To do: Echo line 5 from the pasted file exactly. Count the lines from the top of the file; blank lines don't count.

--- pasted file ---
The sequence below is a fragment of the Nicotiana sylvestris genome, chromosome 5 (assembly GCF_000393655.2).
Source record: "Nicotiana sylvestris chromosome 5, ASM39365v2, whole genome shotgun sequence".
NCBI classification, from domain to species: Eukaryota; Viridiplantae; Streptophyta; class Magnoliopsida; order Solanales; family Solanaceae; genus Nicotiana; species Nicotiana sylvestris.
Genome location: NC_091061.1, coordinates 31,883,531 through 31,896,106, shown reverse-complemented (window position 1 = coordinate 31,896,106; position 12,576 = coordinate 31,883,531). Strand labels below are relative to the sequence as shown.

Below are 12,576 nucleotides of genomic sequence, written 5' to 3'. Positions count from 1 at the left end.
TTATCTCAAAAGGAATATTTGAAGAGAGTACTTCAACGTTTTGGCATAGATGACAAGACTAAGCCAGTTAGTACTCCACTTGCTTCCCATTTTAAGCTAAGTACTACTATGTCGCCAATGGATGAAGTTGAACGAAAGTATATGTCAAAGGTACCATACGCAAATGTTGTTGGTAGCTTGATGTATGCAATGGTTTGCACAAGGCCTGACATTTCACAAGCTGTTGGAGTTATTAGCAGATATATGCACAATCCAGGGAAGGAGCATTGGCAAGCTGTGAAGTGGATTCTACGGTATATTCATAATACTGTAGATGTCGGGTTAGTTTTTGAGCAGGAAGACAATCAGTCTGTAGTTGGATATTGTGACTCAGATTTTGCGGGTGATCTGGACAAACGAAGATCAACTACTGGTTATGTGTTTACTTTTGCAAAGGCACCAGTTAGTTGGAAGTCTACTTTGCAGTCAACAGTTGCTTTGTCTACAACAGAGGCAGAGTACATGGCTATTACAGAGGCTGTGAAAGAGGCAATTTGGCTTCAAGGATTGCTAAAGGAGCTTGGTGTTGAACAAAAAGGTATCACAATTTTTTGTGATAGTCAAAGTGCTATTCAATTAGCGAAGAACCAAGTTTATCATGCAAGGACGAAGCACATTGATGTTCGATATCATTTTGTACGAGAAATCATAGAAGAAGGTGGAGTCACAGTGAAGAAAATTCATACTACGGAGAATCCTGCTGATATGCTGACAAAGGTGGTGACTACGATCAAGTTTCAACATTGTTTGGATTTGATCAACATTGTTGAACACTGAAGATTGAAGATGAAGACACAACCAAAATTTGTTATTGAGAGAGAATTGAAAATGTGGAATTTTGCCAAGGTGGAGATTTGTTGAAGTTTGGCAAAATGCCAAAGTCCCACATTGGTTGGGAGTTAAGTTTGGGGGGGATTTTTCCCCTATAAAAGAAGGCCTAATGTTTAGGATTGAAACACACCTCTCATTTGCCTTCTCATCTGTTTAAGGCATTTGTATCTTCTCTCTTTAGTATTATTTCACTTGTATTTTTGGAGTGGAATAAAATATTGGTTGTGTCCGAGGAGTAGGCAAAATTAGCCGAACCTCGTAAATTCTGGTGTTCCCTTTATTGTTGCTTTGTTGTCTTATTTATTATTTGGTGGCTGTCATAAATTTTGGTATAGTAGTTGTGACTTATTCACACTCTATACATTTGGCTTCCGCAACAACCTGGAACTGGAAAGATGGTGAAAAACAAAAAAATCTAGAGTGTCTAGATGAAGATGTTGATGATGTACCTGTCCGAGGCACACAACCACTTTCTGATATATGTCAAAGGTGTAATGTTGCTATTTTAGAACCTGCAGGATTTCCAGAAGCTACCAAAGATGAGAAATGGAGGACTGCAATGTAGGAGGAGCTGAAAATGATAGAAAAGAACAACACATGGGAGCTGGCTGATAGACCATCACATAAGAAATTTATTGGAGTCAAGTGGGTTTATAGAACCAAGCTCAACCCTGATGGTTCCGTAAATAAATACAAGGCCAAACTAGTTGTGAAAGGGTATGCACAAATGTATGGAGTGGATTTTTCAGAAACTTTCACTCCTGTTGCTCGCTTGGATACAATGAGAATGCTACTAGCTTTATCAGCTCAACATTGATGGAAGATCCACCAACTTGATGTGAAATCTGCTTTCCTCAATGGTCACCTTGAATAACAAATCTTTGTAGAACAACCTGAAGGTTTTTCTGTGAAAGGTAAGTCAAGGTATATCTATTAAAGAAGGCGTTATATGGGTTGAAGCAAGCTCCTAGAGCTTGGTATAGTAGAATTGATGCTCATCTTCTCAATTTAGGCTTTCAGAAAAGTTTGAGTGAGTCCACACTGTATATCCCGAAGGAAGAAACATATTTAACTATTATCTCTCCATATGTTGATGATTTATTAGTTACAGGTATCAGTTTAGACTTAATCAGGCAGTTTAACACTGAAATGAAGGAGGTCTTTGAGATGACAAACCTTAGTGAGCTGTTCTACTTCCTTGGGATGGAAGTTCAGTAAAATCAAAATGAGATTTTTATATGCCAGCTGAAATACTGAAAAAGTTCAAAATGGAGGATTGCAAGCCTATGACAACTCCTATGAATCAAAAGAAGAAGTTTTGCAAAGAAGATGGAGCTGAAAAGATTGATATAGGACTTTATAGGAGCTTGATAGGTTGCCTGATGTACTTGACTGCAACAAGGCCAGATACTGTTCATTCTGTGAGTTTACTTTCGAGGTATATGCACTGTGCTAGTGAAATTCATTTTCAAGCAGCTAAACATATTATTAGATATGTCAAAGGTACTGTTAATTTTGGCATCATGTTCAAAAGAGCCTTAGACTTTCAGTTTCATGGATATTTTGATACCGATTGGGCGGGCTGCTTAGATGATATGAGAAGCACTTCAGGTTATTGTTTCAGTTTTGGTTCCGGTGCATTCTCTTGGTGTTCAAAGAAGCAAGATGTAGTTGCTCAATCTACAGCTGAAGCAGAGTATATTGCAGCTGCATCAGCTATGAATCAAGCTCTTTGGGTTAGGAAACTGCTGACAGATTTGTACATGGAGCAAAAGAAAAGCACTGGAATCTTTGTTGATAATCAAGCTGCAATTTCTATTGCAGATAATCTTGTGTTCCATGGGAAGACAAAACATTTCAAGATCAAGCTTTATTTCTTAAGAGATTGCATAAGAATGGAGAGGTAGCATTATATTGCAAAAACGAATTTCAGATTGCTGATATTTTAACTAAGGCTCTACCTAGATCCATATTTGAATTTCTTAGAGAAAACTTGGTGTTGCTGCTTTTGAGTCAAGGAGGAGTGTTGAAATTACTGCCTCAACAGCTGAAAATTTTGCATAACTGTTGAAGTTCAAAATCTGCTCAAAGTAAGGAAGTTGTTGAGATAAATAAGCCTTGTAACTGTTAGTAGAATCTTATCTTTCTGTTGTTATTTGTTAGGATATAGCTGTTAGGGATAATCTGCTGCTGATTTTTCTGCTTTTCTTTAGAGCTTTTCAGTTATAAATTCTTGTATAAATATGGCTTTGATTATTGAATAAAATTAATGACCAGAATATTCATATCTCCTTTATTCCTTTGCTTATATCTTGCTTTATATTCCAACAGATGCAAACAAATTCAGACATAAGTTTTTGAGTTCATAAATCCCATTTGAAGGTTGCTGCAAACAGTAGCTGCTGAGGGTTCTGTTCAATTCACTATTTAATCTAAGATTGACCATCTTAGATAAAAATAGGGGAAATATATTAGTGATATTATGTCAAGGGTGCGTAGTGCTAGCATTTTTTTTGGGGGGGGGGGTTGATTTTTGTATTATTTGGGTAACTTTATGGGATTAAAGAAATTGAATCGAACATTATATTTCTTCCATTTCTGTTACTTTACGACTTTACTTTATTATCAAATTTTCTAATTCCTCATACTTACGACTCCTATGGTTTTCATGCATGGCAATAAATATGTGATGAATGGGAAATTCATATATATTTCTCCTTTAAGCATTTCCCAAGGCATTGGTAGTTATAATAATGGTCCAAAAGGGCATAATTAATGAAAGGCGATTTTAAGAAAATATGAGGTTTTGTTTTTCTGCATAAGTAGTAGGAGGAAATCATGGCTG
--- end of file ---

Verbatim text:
Below are 12,576 nucleotides of genomic sequence, written 5' to 3'. Positions count from 1 at the left end.